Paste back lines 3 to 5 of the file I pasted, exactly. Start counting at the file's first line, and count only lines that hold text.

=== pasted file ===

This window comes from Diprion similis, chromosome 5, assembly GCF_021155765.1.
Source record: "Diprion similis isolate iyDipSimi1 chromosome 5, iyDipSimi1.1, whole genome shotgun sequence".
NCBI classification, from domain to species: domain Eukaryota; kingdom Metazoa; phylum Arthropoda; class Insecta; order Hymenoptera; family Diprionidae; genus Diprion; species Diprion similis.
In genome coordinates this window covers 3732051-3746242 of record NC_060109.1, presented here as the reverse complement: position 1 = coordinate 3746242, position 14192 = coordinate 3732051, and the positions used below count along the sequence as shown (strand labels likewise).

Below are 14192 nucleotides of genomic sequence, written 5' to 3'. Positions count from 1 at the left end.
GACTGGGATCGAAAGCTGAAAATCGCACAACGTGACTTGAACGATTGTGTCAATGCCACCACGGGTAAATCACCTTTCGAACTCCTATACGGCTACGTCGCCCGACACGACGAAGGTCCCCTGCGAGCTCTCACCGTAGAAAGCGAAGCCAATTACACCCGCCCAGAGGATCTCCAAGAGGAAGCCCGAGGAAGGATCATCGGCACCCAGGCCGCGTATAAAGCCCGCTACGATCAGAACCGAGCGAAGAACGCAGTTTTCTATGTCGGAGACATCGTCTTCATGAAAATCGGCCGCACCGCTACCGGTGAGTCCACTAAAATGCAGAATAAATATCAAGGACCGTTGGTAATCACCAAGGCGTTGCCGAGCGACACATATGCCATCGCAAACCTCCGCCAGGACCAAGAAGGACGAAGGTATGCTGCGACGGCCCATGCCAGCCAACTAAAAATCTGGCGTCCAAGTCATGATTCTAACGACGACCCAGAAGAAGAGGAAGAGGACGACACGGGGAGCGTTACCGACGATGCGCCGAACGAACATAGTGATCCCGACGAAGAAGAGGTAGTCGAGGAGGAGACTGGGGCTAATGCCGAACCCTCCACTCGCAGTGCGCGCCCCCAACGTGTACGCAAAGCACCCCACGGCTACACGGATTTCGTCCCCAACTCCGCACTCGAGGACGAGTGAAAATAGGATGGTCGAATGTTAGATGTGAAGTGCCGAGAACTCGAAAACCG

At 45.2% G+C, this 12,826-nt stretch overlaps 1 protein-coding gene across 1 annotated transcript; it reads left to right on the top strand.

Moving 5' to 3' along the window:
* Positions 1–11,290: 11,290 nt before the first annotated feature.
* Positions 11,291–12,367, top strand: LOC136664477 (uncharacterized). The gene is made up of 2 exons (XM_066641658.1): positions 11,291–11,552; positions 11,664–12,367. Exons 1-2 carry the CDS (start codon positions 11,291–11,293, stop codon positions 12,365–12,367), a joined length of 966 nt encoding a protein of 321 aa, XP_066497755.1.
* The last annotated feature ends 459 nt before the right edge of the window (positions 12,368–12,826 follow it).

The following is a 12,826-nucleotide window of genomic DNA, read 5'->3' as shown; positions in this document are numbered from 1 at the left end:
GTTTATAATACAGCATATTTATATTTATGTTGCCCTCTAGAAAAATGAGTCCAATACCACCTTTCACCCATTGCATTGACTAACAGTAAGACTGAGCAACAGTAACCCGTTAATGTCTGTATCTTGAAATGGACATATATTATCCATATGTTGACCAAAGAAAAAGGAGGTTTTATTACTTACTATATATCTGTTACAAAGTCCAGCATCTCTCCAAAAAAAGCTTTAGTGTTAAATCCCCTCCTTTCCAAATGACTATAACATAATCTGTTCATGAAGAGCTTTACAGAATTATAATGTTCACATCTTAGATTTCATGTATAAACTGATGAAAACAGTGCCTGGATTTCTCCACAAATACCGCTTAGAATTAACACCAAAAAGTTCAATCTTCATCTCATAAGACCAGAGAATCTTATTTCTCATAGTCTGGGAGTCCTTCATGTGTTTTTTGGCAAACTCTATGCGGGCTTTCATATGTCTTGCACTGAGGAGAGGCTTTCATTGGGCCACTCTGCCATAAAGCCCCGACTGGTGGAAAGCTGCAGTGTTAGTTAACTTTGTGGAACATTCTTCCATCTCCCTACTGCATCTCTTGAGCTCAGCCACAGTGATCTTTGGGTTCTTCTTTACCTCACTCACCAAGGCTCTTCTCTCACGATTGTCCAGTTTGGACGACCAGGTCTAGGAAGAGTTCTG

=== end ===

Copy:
NCBI classification, from domain to species: domain Eukaryota; kingdom Metazoa; phylum Arthropoda; class Insecta; order Hymenoptera; family Diprionidae; genus Diprion; species Diprion similis.
In genome coordinates this window covers 3732051-3746242 of record NC_060109.1, presented here as the reverse complement: position 1 = coordinate 3746242, position 14192 = coordinate 3732051, and the positions used below count along the sequence as shown (strand labels likewise).

Below are 14192 nucleotides of genomic sequence, written 5' to 3'. Positions count from 1 at the left end.